A four-harness floor loom is the image most people conjure when they hear the word "weaving." These looms are classified as foot-treadle looms and allow weavers to create wider fabrics, around 45 inches, and more complicated designs.
The weaving process begins with determining how much yarn will be needed for the length and width of the completed project. Using this total, calculate the threads per inch and sort the threads, by color and number, on a warping board.
The "warp" is the yarn attached to the loom itself and located in a vertical line in front of the weaver. The "weft" is the yarn the weaver pulls, horizontally, through the warp.
With the yarn sorted, it is time to attach the warp to the loom. This process is called "warping." Attach the yarn to the apron rod of the loom. Lock the loom's brake to give tension for the next step.
Take the yarn and separate the threads, piece by piece, and place each in the "rattle." This keeps the yarn in the right spot as you weave your design.
After the threads are sorted on the rattle, wind the rest of the warp onto the loom. The loom will have a crank handle in the back attached to the apron rod. The entire warp is wound onto this rod.
Now, it is time for sleying the reed. The reed is the comb-like piece on the loom which keeps the threads separate and in the right order. Pull each thread through the reed. Once complete, you can tie and knot the warp onto the front rod of the loom.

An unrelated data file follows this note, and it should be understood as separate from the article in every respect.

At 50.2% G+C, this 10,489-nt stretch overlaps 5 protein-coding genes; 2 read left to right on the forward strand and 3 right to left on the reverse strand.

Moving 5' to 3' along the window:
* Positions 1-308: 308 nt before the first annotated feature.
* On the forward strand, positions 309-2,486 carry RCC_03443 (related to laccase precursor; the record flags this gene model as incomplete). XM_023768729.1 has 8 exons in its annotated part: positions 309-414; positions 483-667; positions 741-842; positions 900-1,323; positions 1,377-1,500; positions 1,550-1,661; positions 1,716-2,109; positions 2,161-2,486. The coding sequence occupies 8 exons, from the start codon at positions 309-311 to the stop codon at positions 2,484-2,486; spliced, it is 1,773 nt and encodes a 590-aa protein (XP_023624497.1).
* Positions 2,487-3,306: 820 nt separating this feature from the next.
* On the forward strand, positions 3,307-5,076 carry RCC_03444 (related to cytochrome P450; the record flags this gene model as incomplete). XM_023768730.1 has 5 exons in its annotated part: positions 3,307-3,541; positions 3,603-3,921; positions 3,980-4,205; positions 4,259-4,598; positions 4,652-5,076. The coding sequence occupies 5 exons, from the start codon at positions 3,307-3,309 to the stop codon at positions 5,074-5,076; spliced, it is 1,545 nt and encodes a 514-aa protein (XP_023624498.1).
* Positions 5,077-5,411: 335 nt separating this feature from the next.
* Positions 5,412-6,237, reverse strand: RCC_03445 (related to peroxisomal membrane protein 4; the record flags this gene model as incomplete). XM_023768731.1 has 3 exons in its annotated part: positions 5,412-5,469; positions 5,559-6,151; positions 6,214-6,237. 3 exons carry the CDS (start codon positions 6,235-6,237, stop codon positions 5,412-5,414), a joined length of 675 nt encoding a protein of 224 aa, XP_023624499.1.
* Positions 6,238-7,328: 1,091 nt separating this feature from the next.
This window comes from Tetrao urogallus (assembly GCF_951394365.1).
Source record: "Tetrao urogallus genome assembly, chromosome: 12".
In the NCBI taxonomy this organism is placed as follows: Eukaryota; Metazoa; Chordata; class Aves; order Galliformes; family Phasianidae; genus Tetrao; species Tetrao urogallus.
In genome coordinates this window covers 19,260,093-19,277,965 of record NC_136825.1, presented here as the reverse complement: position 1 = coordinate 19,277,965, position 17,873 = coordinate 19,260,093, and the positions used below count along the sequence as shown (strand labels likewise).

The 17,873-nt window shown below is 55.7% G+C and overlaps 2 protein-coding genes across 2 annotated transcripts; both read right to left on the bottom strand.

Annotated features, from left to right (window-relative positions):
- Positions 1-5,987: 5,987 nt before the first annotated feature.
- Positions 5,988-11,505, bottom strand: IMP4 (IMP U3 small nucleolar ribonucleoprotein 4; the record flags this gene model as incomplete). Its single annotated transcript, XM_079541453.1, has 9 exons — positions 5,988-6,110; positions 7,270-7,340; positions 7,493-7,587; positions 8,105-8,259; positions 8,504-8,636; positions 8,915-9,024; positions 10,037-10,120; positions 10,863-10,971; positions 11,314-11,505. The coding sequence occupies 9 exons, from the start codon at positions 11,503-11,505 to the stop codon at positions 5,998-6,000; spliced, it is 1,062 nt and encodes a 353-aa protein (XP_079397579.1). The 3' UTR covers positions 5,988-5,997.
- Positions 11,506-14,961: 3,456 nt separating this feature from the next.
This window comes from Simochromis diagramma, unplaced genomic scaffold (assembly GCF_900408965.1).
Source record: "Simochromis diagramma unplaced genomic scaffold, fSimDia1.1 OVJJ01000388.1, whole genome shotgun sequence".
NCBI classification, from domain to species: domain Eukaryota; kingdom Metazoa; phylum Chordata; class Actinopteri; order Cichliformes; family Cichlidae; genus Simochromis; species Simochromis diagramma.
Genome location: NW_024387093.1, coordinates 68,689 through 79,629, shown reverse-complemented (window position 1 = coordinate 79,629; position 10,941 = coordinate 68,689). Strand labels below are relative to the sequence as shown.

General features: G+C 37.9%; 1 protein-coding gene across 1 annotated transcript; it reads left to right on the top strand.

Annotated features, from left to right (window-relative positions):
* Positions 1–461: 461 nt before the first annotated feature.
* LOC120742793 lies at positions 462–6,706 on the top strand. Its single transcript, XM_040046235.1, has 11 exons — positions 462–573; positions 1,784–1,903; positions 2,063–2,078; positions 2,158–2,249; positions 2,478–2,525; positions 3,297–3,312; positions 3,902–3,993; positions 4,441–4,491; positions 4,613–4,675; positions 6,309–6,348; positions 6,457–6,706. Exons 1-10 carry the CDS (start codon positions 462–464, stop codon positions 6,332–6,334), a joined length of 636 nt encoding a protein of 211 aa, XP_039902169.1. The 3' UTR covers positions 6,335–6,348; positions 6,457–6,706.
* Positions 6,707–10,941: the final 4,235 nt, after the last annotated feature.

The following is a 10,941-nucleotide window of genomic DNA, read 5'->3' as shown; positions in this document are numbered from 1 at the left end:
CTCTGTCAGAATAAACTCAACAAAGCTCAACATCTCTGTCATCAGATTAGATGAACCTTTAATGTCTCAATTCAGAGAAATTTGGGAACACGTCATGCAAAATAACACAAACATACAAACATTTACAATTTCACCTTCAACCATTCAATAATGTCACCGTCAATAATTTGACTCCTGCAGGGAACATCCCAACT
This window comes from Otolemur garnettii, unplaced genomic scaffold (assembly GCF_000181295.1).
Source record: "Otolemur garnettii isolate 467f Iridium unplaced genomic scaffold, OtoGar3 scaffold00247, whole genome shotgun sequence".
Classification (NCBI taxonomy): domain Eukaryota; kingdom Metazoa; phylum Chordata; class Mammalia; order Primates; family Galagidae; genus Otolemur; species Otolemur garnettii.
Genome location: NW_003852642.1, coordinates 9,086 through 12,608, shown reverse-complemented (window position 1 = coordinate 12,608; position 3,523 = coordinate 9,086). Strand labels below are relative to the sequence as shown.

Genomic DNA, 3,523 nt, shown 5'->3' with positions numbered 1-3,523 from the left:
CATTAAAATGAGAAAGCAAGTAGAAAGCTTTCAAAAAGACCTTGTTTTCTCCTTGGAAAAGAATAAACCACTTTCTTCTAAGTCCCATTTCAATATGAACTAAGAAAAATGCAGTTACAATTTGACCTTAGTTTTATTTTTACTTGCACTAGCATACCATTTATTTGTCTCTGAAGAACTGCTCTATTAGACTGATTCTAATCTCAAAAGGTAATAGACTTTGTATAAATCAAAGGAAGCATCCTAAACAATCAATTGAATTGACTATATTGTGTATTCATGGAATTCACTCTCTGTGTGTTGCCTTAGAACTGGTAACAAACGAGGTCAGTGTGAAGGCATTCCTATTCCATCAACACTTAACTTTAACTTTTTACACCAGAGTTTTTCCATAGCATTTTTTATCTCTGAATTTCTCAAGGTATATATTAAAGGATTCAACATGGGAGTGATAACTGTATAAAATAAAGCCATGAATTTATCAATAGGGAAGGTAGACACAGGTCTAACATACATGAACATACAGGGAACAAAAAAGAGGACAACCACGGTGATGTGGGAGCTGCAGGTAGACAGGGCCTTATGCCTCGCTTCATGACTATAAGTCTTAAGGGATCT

Pull each thread through the parallel wires in the harness, called the "heddle." The heddle guides and separates the warp threads. Each heddle is attached to a shaft which moves up and down, creating your design.
Treadles are the the peddles on the loom that are tied to the harnesses. As you weave and push the treadles, the four harnesses will rise and lift the warp threads. This creates a gap, called the "shed," for the weft thread to move through.
Move the shuttles, wrapped in the weft yarn, through the shed based upon your design. By pushing different treadles, different sheds will be created. As you pass the different shuttles through the sheds over and over, your project will take shape.
When the fabric is finished, cut the yarn from the front and back rods. Knot these end threads. Your woven fabric is done.
Paper between the layers of warp on the apron rod will keep the warp even and taut as you weave. Post office wrapping paper is inexpensive and works well.